High fMET Levels May Make Neutrophils Go Haywire in Vasculitis

Levels of the amino acid rose along with those of inflammation markers in patients

Margarida Maia, PhD avatar

by Margarida Maia, PhD |

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Excess of a particular amino acid, or protein building block, in the blood may make neutrophils — a type of white blood cell that first responds to an infection or injury — more reactive in ANCA-associated vasculitis (AAV) and large-vessel vasculitis, a study has found.

The amino acid, called N-formyl methionine (fMET), was present at higher levels in the blood of patients with vasculitis than in individuals without the disorder. Researchers also observed that its levels rose along with those of inflammation markers and that fMET might trigger neutrophil activation via its receptor FPR1.

If these findings can be validated in animal studies, they may help set the stage for the development of new treatments for vasculitides. “fMET/FPR1-mediated signaling may be a novel therapeutic target in systemic vasculitides to limit neutrophil-mediated inflammation and tissue damage,” the researchers wrote.

The study, “Neutrophil activation in patients with anti-neutrophil cytoplasmic autoantibody-associated vasculitis and large-vessel vasculitis,” was published in the journal Arthritis Research & Therapy.

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What are neutrophils?

Neutrophils help keep the body healthy by traveling to sites of infection or injury, where they trap bacteria or other foreign particles in lacy structures called NETs, engulf them, and release compounds to destroy them. But when the body makes antibodies targeting its own neutrophils, these white blood cells may go haywire and start attacking cells lining the blood vessels, causing inflammation or vasculitis.

The NETs cast by neutrophils consist of stretches of DNA coiled around proteins. Part of the DNA comes from mitochondria, which burst from the neutrophils. Mitochondria are small structures inside cells that make most of the energy cells need to function properly. They have their own DNA, which is different from the one found in a cell’s nucleus, where genetic information is stored.

Proteins in the body are made from blueprints copied from DNA and their first building block is always the same — even if it gets cut off at a later point in time. For proteins made in mitochondria, as well as in bacteria, that first building block is fMET.

Because fMET is not present in any other proteins of the body, the immune system uses it to tell what is self from what is foreign. Neutrophils can sense proteins starting with fMET, and use them to signal a potential attack.

To find out if fMET plays a role in neutrophil activation in vasculitides, a team in the U.S. measured its levels in the blood of 310 patients and 30 healthy individuals.

The study included 123 patients with granulomatosis with polyangiitis (GPA) and 61 patients with microscopic polyangiitis, two types of AAV. There were also 58 patients with Takayasu’s arteritis and 68 patients with giant cell arteritis, two types of vasculitis affecting large blood vessels in the body.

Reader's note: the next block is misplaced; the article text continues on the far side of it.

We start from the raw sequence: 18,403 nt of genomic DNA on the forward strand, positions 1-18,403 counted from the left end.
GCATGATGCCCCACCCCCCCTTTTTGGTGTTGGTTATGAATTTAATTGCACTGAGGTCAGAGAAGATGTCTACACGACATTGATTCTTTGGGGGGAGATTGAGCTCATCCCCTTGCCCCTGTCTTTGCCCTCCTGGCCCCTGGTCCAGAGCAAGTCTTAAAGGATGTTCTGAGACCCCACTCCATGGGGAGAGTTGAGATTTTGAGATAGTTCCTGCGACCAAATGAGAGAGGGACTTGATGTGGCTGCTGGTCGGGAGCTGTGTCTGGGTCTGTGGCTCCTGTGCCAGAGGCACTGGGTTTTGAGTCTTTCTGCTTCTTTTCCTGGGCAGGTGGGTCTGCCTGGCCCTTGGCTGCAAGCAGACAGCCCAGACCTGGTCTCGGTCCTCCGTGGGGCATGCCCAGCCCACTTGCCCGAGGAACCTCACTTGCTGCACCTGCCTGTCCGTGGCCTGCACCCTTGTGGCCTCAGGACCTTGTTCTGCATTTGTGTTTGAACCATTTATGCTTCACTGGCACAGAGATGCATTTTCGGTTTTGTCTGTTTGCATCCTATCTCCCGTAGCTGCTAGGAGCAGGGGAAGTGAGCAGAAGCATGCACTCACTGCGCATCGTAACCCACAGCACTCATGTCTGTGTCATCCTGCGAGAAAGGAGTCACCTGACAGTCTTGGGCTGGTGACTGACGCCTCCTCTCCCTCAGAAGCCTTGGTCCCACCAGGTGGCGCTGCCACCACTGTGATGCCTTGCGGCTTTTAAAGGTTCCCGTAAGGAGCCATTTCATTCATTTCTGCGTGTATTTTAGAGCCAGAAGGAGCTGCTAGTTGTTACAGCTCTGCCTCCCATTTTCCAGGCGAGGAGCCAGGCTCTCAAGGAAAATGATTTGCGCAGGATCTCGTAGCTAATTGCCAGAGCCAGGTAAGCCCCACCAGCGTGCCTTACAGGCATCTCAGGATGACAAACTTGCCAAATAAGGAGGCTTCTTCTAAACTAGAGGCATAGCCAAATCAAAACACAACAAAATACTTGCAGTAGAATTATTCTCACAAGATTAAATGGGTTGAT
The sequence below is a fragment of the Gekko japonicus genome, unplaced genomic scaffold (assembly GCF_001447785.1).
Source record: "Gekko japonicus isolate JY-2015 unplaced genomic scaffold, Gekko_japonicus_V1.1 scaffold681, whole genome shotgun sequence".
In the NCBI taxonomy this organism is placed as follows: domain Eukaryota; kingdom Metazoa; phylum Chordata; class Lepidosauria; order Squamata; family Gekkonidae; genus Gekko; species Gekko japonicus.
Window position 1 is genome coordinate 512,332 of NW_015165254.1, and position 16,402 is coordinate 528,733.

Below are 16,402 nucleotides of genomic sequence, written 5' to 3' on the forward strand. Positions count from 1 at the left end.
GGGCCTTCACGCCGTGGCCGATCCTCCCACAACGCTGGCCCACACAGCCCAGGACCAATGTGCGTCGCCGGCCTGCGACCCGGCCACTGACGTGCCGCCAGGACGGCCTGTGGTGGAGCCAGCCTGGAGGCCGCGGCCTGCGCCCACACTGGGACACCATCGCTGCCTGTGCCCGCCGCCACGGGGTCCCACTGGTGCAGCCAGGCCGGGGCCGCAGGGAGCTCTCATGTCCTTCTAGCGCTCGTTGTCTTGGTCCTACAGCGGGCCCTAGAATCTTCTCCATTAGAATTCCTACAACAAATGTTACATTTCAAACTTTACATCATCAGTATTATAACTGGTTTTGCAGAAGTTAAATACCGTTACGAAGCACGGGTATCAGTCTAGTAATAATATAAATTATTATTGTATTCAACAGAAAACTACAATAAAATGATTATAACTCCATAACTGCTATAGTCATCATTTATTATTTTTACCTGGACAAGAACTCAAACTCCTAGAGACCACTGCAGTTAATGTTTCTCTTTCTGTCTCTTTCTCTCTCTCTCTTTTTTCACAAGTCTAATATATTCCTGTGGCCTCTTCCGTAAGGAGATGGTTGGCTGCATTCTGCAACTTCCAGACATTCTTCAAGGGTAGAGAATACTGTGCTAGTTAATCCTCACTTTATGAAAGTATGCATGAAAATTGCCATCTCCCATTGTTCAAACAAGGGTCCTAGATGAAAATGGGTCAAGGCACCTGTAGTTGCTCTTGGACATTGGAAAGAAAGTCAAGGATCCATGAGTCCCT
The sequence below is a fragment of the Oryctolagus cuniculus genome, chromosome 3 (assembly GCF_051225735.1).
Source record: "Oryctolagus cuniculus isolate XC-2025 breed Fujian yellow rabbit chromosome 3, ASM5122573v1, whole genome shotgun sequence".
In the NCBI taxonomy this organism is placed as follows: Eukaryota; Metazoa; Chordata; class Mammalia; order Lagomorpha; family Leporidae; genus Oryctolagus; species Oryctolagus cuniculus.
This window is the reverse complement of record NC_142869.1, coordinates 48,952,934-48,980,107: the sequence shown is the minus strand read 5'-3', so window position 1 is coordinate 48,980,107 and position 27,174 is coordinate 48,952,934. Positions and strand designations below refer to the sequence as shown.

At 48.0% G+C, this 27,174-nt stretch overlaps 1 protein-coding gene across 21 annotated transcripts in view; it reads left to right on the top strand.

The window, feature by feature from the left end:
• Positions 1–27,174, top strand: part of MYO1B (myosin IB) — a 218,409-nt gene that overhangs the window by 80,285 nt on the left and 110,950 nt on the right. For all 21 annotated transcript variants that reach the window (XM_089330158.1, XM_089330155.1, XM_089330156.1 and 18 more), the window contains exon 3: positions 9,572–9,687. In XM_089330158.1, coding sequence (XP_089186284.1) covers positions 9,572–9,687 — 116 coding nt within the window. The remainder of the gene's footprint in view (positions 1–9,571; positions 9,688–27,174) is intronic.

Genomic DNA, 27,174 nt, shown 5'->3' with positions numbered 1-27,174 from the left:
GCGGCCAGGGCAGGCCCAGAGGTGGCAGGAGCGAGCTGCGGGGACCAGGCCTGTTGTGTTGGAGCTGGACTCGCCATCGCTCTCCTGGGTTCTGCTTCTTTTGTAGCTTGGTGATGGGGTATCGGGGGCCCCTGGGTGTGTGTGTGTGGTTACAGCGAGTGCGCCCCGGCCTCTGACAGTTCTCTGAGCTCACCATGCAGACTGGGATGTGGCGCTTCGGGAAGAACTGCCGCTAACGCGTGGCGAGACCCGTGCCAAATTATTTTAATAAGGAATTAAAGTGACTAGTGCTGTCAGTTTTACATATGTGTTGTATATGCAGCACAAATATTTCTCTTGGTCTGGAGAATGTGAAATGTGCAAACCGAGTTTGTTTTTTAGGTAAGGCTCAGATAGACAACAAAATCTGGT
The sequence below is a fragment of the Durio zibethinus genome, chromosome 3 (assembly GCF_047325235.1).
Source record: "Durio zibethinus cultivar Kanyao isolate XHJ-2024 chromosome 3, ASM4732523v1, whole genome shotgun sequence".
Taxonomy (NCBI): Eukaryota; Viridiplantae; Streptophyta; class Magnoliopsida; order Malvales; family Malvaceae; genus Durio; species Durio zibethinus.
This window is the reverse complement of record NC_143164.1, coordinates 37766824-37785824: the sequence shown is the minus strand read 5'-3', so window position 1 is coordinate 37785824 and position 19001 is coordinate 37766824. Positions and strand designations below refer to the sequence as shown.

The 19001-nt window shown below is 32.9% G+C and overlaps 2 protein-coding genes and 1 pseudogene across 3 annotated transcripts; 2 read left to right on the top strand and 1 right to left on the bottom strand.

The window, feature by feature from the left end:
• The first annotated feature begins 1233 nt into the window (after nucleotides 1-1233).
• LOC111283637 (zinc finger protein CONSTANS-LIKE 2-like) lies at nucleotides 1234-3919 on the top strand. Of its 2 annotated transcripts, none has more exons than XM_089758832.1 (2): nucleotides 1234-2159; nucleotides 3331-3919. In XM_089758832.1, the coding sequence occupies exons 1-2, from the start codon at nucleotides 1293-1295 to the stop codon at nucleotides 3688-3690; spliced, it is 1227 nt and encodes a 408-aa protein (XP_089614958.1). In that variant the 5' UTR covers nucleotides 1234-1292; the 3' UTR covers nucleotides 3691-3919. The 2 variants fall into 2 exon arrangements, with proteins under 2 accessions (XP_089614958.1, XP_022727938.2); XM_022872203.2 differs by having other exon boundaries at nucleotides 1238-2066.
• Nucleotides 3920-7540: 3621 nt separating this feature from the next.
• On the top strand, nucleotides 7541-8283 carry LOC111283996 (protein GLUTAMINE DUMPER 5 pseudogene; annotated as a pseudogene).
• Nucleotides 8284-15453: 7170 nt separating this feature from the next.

Some blood samples were collected in periods where patients were in remission, meaning they had no symptoms of the disease, while others were collected during a flare, or when the disease was active.

What did the researchers discover?

The researchers found the levels of fMET were higher in the blood of patients than in healthy individuals, regardless of the type of vasculitis. Up to one-third (22%–33%) of patients had “highly elevated levels of fMET.”

They also discovered that fMET levels were correlated with those of C-reactive protein and erythrocyte sedimentation rate, two inflammation markers.

In patients with GPA, but not in those with other types of vasculitis, the levels of fMET were higher in those with active disease than in those who were in remission.

In patients in remission, “these [high] levels may indicate subclinical disease activity and smoldering vessel inflammation in systemic vasculitides,” the researchers wrote.

To understand if neutrophils were turned on, the researchers measured the levels of calprotectin, a marker of neutrophil activation. They found the levels were higher in the blood of patients than in healthy individuals, with “neutrophil activation occurring at similar levels in both small and large-vessel vasculitis.”

Moreover, they observed the levels of fMET correlated with those of calprotectin, meaning that patients with high levels of fMET also had high levels of calprotectin.

To confirm the link between fMET and neutrophil activation, the researchers kept neutrophils from healthy individuals in the lab in the absence or presence of a form of fMET. They found the presence of fMET made neutrophils make more of calprotectin, meaning they were more reactive.

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In another experiment, the researchers put together neutrophils and plasma, the liquid part of blood, from patients or healthy individuals. Half of the plasma samples from patients — but none of those from healthy individuals — made the neutrophils release reactive oxygen species, which are highly unstable molecules that can cause cell damage.

As a last check to make sure that it was fMET itself that was making neutrophils more reactive, the researchers blocked its receptor, FPR1, using an inhibitor called cyclosporine H. This led to a decrease in the levels of calprotectin and reactive oxygen species.

“Neutrophil activating factors such as fMET peptides are markedly increased in plasma from vasculitis and enhance inflammation through FPR1-mediated neutrophil activation,” the researchers wrote.